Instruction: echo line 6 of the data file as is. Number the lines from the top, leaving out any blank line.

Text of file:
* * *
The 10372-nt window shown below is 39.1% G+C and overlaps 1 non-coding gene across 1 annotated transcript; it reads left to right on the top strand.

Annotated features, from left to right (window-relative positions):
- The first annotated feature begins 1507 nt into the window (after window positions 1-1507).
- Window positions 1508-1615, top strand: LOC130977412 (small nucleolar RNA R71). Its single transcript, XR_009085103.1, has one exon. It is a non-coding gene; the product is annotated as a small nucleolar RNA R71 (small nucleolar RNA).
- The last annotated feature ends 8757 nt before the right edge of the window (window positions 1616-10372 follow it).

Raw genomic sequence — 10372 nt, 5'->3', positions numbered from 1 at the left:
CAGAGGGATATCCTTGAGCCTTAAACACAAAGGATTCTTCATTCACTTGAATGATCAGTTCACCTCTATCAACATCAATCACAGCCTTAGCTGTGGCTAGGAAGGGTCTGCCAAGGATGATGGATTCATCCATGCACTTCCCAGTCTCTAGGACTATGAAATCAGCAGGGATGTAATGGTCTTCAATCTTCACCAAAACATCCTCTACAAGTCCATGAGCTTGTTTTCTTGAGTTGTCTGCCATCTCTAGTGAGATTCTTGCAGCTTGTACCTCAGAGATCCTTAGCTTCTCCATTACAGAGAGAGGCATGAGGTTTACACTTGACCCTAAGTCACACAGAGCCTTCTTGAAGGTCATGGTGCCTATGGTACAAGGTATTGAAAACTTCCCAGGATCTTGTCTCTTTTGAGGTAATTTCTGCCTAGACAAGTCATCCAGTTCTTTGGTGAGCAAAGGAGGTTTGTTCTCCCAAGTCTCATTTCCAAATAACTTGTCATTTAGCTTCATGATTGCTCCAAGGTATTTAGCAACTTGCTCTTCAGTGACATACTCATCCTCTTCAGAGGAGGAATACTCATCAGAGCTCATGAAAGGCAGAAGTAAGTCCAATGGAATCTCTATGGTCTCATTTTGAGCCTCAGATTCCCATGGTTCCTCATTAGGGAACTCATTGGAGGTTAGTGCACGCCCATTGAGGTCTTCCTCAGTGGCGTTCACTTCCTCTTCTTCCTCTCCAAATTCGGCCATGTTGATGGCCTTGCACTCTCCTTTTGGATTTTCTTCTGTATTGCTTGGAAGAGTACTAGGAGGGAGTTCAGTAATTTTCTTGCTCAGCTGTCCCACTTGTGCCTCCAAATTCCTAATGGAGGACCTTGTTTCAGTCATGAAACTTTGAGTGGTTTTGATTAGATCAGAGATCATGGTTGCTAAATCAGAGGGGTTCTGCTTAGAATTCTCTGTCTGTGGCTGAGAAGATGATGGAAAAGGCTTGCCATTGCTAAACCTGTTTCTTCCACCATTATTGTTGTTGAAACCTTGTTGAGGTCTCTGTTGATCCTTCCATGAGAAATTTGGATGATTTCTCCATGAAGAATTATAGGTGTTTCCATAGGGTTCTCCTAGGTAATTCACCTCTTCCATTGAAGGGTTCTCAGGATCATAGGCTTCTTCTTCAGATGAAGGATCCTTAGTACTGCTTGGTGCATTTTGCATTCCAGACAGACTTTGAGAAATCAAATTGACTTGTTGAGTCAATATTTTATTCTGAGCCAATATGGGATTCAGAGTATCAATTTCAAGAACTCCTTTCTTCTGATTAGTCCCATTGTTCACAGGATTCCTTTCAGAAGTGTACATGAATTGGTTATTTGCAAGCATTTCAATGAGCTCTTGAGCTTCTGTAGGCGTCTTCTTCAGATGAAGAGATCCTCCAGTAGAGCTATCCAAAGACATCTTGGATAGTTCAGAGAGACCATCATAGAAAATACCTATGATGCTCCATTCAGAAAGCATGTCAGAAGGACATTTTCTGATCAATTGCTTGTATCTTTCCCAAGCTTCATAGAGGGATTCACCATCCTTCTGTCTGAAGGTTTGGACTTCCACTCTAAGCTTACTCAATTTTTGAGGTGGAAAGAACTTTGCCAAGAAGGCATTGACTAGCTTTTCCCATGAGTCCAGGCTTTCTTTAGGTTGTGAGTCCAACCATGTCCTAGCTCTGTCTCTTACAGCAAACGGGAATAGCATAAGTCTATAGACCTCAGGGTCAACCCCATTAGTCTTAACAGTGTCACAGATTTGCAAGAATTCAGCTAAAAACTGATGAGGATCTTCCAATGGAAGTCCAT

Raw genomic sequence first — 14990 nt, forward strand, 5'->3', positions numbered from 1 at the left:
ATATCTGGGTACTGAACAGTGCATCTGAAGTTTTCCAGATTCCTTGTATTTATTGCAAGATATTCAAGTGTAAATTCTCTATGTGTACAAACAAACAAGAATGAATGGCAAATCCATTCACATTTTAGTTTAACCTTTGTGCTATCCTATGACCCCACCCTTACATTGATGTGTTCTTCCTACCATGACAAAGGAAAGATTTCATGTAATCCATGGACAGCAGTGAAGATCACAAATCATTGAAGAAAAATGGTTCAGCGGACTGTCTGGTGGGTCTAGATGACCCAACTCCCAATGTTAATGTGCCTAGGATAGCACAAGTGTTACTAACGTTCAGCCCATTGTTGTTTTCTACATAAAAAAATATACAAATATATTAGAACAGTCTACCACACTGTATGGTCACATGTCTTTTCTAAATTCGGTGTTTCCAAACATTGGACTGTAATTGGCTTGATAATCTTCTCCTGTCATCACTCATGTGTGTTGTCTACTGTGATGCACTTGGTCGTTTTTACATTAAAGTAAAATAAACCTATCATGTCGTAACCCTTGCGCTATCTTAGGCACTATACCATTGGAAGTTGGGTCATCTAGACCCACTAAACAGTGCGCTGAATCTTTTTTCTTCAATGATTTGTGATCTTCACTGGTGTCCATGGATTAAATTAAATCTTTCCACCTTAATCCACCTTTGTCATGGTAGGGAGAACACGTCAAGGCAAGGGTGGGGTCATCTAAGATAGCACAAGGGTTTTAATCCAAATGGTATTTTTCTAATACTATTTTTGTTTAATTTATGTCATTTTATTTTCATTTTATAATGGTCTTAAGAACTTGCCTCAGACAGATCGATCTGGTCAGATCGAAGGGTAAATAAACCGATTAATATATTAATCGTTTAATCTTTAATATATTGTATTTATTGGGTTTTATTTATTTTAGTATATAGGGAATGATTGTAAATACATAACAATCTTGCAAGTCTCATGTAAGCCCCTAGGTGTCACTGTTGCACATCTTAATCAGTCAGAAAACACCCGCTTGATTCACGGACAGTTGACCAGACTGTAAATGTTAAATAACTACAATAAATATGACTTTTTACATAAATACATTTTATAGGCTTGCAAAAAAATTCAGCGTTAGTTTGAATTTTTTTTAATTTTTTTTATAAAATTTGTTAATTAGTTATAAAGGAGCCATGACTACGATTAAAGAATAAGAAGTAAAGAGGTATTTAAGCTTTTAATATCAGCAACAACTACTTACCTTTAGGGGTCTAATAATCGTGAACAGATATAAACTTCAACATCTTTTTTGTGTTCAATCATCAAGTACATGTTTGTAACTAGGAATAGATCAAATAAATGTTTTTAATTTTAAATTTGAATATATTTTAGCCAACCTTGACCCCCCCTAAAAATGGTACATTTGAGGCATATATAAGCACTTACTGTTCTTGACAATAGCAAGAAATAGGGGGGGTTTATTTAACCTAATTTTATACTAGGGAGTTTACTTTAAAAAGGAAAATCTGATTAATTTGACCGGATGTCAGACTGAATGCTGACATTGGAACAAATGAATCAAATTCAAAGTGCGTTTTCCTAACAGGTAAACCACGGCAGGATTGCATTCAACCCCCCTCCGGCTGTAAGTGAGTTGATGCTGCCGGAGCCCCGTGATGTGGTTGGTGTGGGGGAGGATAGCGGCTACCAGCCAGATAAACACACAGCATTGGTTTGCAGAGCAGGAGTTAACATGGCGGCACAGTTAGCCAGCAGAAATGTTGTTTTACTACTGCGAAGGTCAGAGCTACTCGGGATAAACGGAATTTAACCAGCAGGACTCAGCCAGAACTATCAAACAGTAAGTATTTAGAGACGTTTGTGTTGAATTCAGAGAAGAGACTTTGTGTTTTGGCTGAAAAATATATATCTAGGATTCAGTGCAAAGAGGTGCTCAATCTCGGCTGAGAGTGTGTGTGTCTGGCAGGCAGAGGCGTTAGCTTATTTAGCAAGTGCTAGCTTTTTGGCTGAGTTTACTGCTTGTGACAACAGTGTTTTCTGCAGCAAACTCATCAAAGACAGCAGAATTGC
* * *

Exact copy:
Raw genomic sequence — 10372 nt, 5'->3', positions numbered from 1 at the left: